Brunstrom M, Carlberg B. Effect of antihypertensive treatment at different blood pressure levels in patients with diabetes mellitus: systematic review and meta-analyses. Br Med J 2016;352:i717. http://www.ncbi.nlm.nih.gov/pubmed/26920333
A systematic review and meta-analyses of randomised controlled trials of antihypertensive treatment in people with diabetes mellitus from 49 trials including 73,738 participants, found antihypertensive treatment reduced the risks if baseline systolic BP was >150 mmHg or 140-150 mmHg but not if it was <140 mmHg. They concluded if systolic BP is <140 mmHg, further treatment is associated with an increased risk of cardiovascular death, with no observed benefit. The analysis included the ALTITUDE study which found a harmful effect from lower blood pressures achieved by the addition of aliskiren to standard therapy with renin-angiotensin system blockade in patients with type 2 diabetes (Parving HH, et al. N Engl J Med 2012;367:2204-13). Other trials which involved dual blockade of the renin-angiotensin may have contributed to the worse outcome with systolic BP <140 mmHg
Lonn EM, Bosch J, Lopez-Jaramillo P, et al. Blood-pressure lowering in intermediate-risk persons without cardiovascular disease. N Engl J Med 2016;374:2009-20. http://www.ncbi.nlm.nih.gov/pubmed/27041480
In the HOPE-3 study, 12,705 participants at intermediate risk who did not have cardiovascular disease were randomized to receive either candesartan 16 mg/day plus hydrochlorothiazide 12.5 mg/day or placebo. There was no significant benefit of antihypertensive treatment overall, but in a prespecified subgroup analysis, subjects in the upper third of systolic BP (>143.5 mmHg) had significant benefits in cardiovascular outcomes
Thomopoulos C, Parati G, Zanchetti A. Effects of blood pressure lowering treatment in hypertension: 8. Outcome reductions vs. discontinuations because of adverse drug events - meta-analyses of randomized trials. J Hypertens 2016;34:1451-63. http://www.ncbi.nlm.nih.gov/pubmed/27228434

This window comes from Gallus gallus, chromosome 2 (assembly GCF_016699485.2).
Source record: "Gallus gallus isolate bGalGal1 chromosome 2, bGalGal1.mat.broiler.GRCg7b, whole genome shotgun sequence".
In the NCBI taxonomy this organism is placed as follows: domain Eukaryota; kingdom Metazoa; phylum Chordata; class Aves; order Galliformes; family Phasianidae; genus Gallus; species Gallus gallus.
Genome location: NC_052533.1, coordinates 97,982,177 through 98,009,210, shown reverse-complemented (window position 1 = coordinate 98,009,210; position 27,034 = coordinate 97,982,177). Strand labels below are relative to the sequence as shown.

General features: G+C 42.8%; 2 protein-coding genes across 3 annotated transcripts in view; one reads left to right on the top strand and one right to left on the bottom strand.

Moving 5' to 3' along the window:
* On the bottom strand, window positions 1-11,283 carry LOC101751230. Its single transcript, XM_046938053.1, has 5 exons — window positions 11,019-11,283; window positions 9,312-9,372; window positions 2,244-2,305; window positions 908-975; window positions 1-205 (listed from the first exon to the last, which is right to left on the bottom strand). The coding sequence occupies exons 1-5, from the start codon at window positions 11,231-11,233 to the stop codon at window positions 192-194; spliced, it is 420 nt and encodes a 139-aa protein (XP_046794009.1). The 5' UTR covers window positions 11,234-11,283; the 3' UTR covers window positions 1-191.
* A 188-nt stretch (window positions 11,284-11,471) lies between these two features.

Thomopoulos C, Parati G, Zanchetti A. Effects of blood-pressure-lowering treatment in hypertension: 9. Discontinuations for adverse events attributed to different classes of antihypertensive drugs: meta-analyses of randomized trials. J Hypertens 2016;34:1921-32. http://www.ncbi.nlm.nih.gov/pubmed/27454050
These two publications are from a series of meta-analyses looking at adverse effects from antihypertensive drugs. They reported that the absolute treatment discontinuation excess disproportionally increased with larger BP reductions compared with the increase in outcome risk reduction. There was a greater relative excess of treatment discontinuations seen when the achieved systolic BP was below 130 mmHg and angiotensin receptor blockers were the only class of drugs associated with a significantly lower risk of adverse events
- The SPRINT study challenges current clinical practice in blood pressure management. A randomized trial of intensive versus standard blood-pressure control. SPRINT Research Group. N Engl J Med 2015;373:2103-2116. The online version of this article is located at: http://www.nejm.org/doi/full/10.1056/NEJMoa1511939
- Adherence with antihypertensive drug therapy and the risk of heart failure in clinical practice. Corrao G et al. Hypertension 2015;66:742-749. http://hyper.ahajournals.org/content/66/4/742.abstract
- Recommendations for improving and standardizing vascular research on arterial stiffness. A scientific statement from the American Heart Association. Townsend RR et al. Hypertension 2015;66:698-722. http://intl-hyper.ahajournals.org/content/66/3/698.extract
- Circulation Research published a Hypertension Compendium in its March 13, 2015 issue (Circ Res 2015;116:923-1095). This compendium was edited by G. Mancia and contains a series of excellent state-of-the-art reviews on different aspects of hypertension, including epidemiology, genetics, the renin–angiotensin–aldosterone system, the sympathetic nervous system, vascular structure and function, immune/inflammatory molecular mechanisms, metabolic factors, trials and new approaches in the treatment of hypertension. http://circres.ahajournals.org/content/116/6.toc